Words are not enough, Barroso tells Greece

Greece must stop delaying reforms, EU commission president Barroso said in Athens while Greek PM Samaras called on EU politicians to refrain from negative comments, with sceptical statements emerging almost daily from Germany.

Investigation

MEP friendship groups offer 'backdoor' for pariah regimes

MEPs are using so-called 'friendship groups' to cater to foreign governments without oversight and little public scrutiny. Initially set up to promote cultural exchanges, some have become lobbying platforms to push state views from governments with poor human rights records.

Getting secret EU trilogue documents: a case study

On Thursday, the European Parliament will vote on a political deal on organic farming, following 19 months of behind-closed-doors negotiations. EUobserver here details a five-month odyssey to get access to the secret documents that led to the deal.

News in Brief

  1. Audit office: Brexit 'divorce' bill could be billions higher
  2. MEPs urge better protection for journalists
  3. Dieselgate: MEPs back greater role for EU in car approvals
  4. European parliament adopts new organic farming rules
  5. EU granted protection to half million people in 2017
  6. Report: Facebook to carve 1.5bn users out of EU privacy law
  7. Greek court ruling permits migrants to travel to mainland
  8. Commonwealth summit hopes for trade boost after Brexit

Stakeholders' Highlights

  1. Nordic Council of MinistersWorld's Energy Ministers to Meet in Oresund in May to Discuss Green Energy
  2. ILGA EuropeParabéns! Portugal Votes to Respect the Rights of Trans and Intersex People
  3. Mission of China to the EUJobs, Energy, Steel: Government Work Report Sets China's Targets
  4. Martens CentreJoin Us at NET@WORK2018 Featuring Debates on Migration, Foreign Policy, Populism & Disinformation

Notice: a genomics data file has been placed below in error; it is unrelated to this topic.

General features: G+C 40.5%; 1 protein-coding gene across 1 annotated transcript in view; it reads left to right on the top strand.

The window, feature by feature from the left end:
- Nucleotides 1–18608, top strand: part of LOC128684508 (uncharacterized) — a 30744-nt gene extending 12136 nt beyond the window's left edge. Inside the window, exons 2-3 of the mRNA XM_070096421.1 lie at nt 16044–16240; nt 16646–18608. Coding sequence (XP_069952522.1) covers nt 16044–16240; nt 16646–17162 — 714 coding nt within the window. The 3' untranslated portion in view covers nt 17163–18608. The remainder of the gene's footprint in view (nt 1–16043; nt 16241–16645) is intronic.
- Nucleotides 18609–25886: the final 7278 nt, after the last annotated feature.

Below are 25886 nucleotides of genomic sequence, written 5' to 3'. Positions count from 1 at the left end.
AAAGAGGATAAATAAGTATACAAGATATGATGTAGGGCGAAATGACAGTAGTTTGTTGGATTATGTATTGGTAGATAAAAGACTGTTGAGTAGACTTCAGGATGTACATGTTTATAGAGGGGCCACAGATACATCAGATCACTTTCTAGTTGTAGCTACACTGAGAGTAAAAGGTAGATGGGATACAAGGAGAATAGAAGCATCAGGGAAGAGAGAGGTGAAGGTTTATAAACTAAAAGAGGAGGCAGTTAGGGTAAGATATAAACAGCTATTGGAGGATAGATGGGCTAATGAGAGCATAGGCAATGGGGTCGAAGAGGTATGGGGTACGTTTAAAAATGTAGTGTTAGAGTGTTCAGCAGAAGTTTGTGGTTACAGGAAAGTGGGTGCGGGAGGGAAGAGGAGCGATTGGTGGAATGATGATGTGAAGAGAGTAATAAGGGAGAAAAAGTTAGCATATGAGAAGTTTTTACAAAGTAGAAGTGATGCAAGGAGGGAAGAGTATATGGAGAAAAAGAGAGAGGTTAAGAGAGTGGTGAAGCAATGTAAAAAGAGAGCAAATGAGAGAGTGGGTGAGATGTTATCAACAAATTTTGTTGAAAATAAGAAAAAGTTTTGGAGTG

5. European Jewish CongressKantor Center Annual Report on Antisemitism Worldwide - The Year the Mask Came Off
  6. UNICEFCalls for the Protection of Children in the Gaza Strip
  7. Mission of China to the EUForeign Minister Wang Yi Highlights Importance of China-EU Relations
  8. Nordic Council of MinistersImmigration and Integration in the Nordic Region - Getting the Facts Straight
  9. Macedonian Human Rights MovementMacedonians in Bulgaria Demand to End the Anti-Macedonian Name Negotiations
  10. Counter BalanceThe EIB Needs to Lead by Example on Tax Justice
  11. ILGA EuropeTrans People in Sweden to be Paid Compensation for Forced Sterilisation
  12. International Partnership for Human RightsThe Danger of Standing Up for Justice and Rights in Central Asia

Latest News

  1. ECJ ruling set to end 10-year 'mouth tobacco' lobbying saga
  2. Whistleblowers, Syria and digital revolution This WEEK
  3. MEP friendship groups offer 'backdoor' for pariah regimes
  4. Macron and Merkel pledge euro reform
  5. Obscurity surrounds EU military fund's expert groups
  6. New EU party finance rules short circuit accountability
  7. Draghi to stay in secretive 'lobby' group
  8. Bulgaria offers lesson in tackling radical-right populists